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kitler53 said:

ps4/vita are "like brothers" in the way they are describing things.  iwata specifically cited apple's approach and even with apple, apps have seperate releases between iphone and ipad.  it will be relatively easy to port back and forth but it still won't be effortless.  

this is important because of 3rd parties, if they have to add even a little bit of extra effort they won't be happy.  having to create 1.2 games instead of 1 to support both sides of this unified platform is 20% too much effort.  

so if they don't garner 3rd parties than it's up to nintendo.  even with all of nintendo on this one unified platform i still don't think they can make enough game to be viewed as relavant. 

throw on top of that, sony is launching ps now soon and MS is strongly rumored to have their own service.   years from now that will be a decent chunck of the gaming market.  by no means 100% but even if it ~30% that's 30% of the market nintendo isn't getting.   they will be, once again, a generation behind the competition.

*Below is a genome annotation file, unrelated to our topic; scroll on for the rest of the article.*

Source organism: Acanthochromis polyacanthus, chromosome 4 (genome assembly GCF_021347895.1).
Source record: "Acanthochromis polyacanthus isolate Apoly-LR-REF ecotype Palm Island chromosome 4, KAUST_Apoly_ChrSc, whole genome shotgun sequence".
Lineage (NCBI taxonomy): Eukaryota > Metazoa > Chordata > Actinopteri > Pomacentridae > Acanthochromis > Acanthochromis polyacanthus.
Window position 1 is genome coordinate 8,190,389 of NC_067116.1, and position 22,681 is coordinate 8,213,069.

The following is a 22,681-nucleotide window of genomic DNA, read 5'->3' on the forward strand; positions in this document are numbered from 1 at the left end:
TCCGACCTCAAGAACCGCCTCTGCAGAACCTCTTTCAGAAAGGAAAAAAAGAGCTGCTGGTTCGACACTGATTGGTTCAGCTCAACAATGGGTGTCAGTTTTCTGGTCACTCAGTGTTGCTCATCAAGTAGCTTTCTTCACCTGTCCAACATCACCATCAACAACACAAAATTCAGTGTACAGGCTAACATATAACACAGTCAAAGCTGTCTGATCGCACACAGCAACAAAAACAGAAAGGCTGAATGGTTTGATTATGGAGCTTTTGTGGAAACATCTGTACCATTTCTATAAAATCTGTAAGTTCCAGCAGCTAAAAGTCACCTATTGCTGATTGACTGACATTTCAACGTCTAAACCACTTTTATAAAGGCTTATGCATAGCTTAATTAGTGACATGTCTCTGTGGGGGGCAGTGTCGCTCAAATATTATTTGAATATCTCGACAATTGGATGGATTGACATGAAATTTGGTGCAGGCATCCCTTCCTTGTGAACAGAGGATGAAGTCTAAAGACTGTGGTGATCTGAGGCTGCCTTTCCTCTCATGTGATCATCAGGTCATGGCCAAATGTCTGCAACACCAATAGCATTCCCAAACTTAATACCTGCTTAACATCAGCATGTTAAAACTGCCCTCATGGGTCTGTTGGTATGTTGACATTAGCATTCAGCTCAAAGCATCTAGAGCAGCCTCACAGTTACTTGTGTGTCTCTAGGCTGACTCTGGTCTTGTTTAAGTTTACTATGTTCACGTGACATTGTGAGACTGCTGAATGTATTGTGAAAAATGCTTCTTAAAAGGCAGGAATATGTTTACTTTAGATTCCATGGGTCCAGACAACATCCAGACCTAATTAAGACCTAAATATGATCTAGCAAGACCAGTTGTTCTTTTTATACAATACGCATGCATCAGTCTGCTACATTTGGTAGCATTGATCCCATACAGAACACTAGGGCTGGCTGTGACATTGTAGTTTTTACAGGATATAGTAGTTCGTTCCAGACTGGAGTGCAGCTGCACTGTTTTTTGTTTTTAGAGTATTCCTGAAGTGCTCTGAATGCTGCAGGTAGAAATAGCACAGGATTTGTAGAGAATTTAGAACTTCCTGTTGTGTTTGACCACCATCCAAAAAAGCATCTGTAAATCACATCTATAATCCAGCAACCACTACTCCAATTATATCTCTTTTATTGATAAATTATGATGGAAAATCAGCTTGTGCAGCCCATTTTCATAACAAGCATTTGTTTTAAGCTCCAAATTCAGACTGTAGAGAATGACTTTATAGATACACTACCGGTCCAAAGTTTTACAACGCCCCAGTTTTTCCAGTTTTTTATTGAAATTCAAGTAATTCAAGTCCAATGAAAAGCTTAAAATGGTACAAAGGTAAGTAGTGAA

i don't know who is going to win gen 9,... but if this is nintendo's approach i'd say they are out of the running.

This should answer your question.

Corporate Policy Meeting for Fiscal Year ending March 2013 (Posted last year, January 2013)

As you might already know from some newspaper reports, we will reorganize our development divisions next month for the first time in nine years. Two divisions which have independently developed handheld devices and home consoles will be united to form the Integrated Research & Development Division, which will be headed by Genyo Takeda, Senior Managing Director.

 

Last year we also started a project to integrate the architecture for our future platforms. What we mean by integrating platforms is not integrating handhelds devices and home consoles to make only one machine. What we are aiming at is to integrate the architecture to form a common basis for software development so that we can make software assets more transferrable, and operating systems and their build-in applications more portable, regardless of form factor or performance of each platform. They will also work to avoid software lineup shortages or software development delays which tend to happen just after the launch of new hardware.

Some time ago it was technologically impossible to have the same architecture for handheld devices and home consoles and what we did was therefore reasonable. Although it has not been long since we began to integrate the architecture and this will have no short-term result, we believe that it will provide a great benefit to our platform business in the long run. I am covering this topic as today is our Corporate Management Policy Briefing.

So basically a unified developer API and a unified OS with scalability built-in.